Oman’s energy minister warned conference attendees recently “Recommending that we should no longer invest in new oil… I think that’s extremely dangerous.”
His biggest fear is that if we abruptly stop investing in fossil fuel, “there will be energy starvation, and the price of energy will just shoot (up).”
The United States Energy Information Administration’s long-term projection issued in February anticipates crude oil to hit $89 in the US in 2030 and $185 by 2050.
They admit that several factors could impact these figures, including other supply sources, access to renewable energy, and emissions taxes.
According to S&P Global Platts, OPEC is worried. Their concern is that an increase in oil prices could affect market volatility and threaten oil project investments.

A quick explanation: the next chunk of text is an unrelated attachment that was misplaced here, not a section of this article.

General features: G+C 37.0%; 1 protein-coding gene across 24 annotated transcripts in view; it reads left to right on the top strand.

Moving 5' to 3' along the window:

Their concerns haven’t seemed to stop the push for net-zero emissions. Carbon pricing is taking off as global carbon markets continue to expand. In fact, countries that represent 70% of the global gross domestic product are committed to meeting international climate objectives – with all eyes set on eliminating emissions.
The Minister for Industry and Advanced Technology in the United Arab Emirates, Sultan al-Jaber, is not as concerned. “Even in the most ambitious energy transition scenario, oil and as will still be needed for many decades to come.” He went on to say that the Middle East’s reserves account for many of the least carbon-intensive barrels globally.
International Energy Director Fatih Birol said, “It’s an interesting race. Unless everybody finishes the race, nobody wins the race.”
If the oil industry can find ways to utilize its resources to achieve net-zero emissions goals, it may very well flourish — all while helping the world meet its 2050 deadline. With a bit of ingenuity and some unexpected partnerships, concerns of massive increases may become a thing of the past.